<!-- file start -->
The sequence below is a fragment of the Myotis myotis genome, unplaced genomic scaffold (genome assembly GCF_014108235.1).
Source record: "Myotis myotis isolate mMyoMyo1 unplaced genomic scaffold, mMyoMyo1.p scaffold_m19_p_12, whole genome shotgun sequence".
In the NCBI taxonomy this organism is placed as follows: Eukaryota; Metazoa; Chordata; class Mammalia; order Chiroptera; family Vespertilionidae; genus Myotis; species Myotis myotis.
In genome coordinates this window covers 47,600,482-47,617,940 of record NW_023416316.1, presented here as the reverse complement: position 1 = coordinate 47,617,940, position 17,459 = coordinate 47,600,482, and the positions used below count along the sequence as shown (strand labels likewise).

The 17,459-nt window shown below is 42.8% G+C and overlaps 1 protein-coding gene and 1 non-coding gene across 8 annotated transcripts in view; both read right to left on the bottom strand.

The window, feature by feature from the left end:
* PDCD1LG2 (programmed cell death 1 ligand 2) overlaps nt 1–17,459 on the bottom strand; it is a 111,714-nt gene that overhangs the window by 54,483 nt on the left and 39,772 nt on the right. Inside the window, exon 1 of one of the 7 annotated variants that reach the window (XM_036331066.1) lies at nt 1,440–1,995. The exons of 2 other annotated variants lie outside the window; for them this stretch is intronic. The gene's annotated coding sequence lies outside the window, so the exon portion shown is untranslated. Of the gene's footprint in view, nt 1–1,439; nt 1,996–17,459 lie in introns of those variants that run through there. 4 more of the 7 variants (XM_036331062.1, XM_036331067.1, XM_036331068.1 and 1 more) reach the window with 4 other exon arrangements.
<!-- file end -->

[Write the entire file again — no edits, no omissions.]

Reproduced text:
The sequence below is a fragment of the Myotis myotis genome, unplaced genomic scaffold (genome assembly GCF_014108235.1).
Source record: "Myotis myotis isolate mMyoMyo1 unplaced genomic scaffold, mMyoMyo1.p scaffold_m19_p_12, whole genome shotgun sequence".
In the NCBI taxonomy this organism is placed as follows: Eukaryota; Metazoa; Chordata; class Mammalia; order Chiroptera; family Vespertilionidae; genus Myotis; species Myotis myotis.
In genome coordinates this window covers 47,600,482-47,617,940 of record NW_023416316.1, presented here as the reverse complement: position 1 = coordinate 47,617,940, position 17,459 = coordinate 47,600,482, and the positions used below count along the sequence as shown (strand labels likewise).

The 17,459-nt window shown below is 42.8% G+C and overlaps 1 protein-coding gene and 1 non-coding gene across 8 annotated transcripts in view; both read right to left on the bottom strand.

The window, feature by feature from the left end:
* PDCD1LG2 (programmed cell death 1 ligand 2) overlaps nt 1–17,459 on the bottom strand; it is a 111,714-nt gene that overhangs the window by 54,483 nt on the left and 39,772 nt on the right. Inside the window, exon 1 of one of the 7 annotated variants that reach the window (XM_036331066.1) lies at nt 1,440–1,995. The exons of 2 other annotated variants lie outside the window; for them this stretch is intronic. The gene's annotated coding sequence lies outside the window, so the exon portion shown is untranslated. Of the gene's footprint in view, nt 1–1,439; nt 1,996–17,459 lie in introns of those variants that run through there. 4 more of the 7 variants (XM_036331062.1, XM_036331067.1, XM_036331068.1 and 1 more) reach the window with 4 other exon arrangements.